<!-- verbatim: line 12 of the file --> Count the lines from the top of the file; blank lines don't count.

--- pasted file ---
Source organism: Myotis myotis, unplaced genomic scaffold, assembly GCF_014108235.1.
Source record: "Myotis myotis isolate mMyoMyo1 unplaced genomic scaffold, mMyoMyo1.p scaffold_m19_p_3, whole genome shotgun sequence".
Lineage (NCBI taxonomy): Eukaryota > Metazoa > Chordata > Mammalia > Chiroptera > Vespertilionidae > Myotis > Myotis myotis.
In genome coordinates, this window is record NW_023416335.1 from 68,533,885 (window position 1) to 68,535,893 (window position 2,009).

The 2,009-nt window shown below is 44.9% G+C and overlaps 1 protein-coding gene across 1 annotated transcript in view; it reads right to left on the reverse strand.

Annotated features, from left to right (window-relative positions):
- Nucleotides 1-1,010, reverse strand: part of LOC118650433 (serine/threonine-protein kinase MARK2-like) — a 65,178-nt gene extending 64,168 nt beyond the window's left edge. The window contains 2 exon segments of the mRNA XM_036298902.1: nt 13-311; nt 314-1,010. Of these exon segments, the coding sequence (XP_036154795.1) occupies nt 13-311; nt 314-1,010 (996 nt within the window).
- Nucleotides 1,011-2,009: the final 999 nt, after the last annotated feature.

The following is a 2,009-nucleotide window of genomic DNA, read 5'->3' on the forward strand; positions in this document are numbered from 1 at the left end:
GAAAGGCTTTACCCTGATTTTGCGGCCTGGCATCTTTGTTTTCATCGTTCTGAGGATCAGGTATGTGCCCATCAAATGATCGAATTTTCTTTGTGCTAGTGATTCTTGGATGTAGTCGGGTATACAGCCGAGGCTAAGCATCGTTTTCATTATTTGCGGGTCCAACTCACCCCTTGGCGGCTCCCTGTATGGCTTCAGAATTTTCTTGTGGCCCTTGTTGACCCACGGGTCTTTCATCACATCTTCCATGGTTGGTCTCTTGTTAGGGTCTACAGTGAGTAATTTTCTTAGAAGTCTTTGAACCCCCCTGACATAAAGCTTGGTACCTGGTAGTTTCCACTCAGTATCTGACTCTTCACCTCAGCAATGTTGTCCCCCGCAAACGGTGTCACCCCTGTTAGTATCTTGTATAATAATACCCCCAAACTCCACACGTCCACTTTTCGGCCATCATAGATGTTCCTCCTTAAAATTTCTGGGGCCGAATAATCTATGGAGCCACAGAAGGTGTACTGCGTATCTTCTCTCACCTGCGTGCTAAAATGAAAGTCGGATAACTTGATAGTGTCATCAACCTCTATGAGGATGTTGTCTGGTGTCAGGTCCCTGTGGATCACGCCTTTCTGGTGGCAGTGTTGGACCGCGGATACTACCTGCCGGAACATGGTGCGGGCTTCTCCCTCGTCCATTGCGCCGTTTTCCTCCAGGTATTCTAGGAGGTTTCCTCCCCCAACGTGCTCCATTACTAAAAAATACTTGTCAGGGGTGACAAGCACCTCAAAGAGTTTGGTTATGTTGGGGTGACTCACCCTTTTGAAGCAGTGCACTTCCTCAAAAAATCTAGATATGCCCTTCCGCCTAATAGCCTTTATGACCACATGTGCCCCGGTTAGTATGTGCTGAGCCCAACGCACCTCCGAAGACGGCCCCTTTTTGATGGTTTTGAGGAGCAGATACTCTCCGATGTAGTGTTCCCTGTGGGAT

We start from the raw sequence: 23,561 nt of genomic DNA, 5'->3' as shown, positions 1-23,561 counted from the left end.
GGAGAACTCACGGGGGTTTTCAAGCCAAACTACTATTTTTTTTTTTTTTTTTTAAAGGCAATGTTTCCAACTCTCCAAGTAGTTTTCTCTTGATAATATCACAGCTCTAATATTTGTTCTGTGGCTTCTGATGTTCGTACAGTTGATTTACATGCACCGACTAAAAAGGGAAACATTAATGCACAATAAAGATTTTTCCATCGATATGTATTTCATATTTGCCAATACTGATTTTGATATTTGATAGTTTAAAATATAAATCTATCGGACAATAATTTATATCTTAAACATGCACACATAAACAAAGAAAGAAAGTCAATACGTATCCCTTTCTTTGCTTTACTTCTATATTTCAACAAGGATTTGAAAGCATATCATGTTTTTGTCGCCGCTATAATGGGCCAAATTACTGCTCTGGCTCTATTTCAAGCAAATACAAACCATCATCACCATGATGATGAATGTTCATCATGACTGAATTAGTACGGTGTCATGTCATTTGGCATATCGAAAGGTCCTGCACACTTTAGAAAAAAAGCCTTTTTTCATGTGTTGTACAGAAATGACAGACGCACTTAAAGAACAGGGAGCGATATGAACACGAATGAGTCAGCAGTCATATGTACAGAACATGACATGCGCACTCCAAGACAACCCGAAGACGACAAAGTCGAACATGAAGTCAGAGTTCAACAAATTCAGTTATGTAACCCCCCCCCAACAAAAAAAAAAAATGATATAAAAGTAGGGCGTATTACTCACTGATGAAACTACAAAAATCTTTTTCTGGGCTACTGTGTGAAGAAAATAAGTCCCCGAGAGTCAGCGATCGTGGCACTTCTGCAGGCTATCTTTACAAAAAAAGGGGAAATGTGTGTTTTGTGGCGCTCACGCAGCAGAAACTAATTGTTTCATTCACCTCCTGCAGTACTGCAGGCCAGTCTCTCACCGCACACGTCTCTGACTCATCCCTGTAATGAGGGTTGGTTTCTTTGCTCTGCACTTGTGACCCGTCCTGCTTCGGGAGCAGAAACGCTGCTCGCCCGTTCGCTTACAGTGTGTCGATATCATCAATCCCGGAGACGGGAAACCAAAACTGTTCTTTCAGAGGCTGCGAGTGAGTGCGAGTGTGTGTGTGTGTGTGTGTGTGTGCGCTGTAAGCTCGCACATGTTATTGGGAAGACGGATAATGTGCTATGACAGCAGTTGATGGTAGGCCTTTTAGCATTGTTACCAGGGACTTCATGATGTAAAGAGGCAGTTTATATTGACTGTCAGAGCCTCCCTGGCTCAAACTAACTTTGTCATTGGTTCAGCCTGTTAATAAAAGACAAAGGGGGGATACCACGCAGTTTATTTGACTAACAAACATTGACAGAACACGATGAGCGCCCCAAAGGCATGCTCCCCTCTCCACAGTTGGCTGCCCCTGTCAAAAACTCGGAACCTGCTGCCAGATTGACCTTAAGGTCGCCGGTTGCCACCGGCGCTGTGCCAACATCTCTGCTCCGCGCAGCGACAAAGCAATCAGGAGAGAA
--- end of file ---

GGAGAACTCACGGGGGTTTTCAAGCCAAACTACTATTTTTTTTTTTTTTTTTTAAAGGCAATGTTTCCAACTCTCCAAGTAGTTTTCTCTTGATAATATCACAGCTCTAATATTTGTTCTGTGGCTTCTGATGTTCGTACAGTTGATTTACATGCACCGACTAAAAAGGGAAACATTAATGCACAATAAAGATTTTTCCATCGATATGTATTTCATATTTGCCAATACTGATTTTGATATTTGATAGTTTAAAATATAAATCTATCGGACAATAATTTATATCTTAAACATGCACACATAAACAAAGAAAGAAAGTCAATACGTATCCCTTTCTTTGCTTTACTTCTATATTTCAACAAGGATTTGAAAGCATATCATGTTTTTGTCGCCGCTATAATGGGCCAAATTACTGCTCTGGCTCTATTTCAAGCAAATACAAACCATCATCACCATGATGATGAATGTTCATCATGACTGAATTAGTACGGTGTCATGTCATTTGGCATATCGAAAGGTCCTGCACACTTTAGAAAAAAAGCCTTTTTTCATGTGTTGTACAGAAATGACAGACGCACTTAAAGAACAGGGAGCGATATGAACACGAATGAGTCAGCAGTCATATGTACAGAACATGACATGCGCACTCCAAGACAACCCGAAGACGACAAAGTCGAACATGAAGTCAGAGTTCAACAAATTCAGTTATGTAACCCCCCCCCAACAAAAAAAAAAAATGATATAAAAGTAGGGCGTATTACTCACTGATGAAACTACAAAAATCTTTTTCTGGGCTACTGTGTGAAGAAAATAAGTCCCCGAGAGTCAGCGATCGTGGCACTTCTGCAGGCTATCTTTACAAAAAAAGGGGAAATGTGTGTTTTGTGGCGCTCACGCAGCAGAAACTAATTGTTTCATTCACCTCCTGCAGTACTGCAGGCCAGTCTCTCACCGCACACGTCTCTGACTCATCCCTGTAATGAGGGTTGGTTTCTTTGCTCTGCACTTGTGACCCGTCCTGCTTCGGGAGCAGAAACGCTGCTCGCCCGTTCGCTTACAGTGTGTCGATATCATCAATCCCGGAGACGGGAAACCAAAACTGTTCTTTCAGAGGCTGCGAGTGAGTGCGAGTGTGTGTGTGTGTGTGTGTGTGTGCGCTGTAAGCTCGCACATGTTATTGGGAAGACGGATAATGTGCTATGACAGCAGTTGATGGTAGGCCTTTTAGCATTGTTACCAGGGACTTCATGATGTAAAGAGGCAGTTTATATTGACTGTCAGAGCCTCCCTGGCTCAAACTAACTTTGTCATTGGTTCAGCCTGTTAATAAAAGACAAAGGGGGGATACCACGCAGTTTATTTGACTAACAAACATTGACAGAACACGATGAGCGCCCCAAAGGCATGCTCCCCTCTCCACAGTTGGCTGCCCCTGTCAAAAACTCGGAACCTGCTGCCAGATTGACCTTAAGGTCGCCGGTTGCCACCGGCGCTGTGCCAACATCTCTGCTCCGCGCAGCGACAAAGCAATCAGGAGAGAA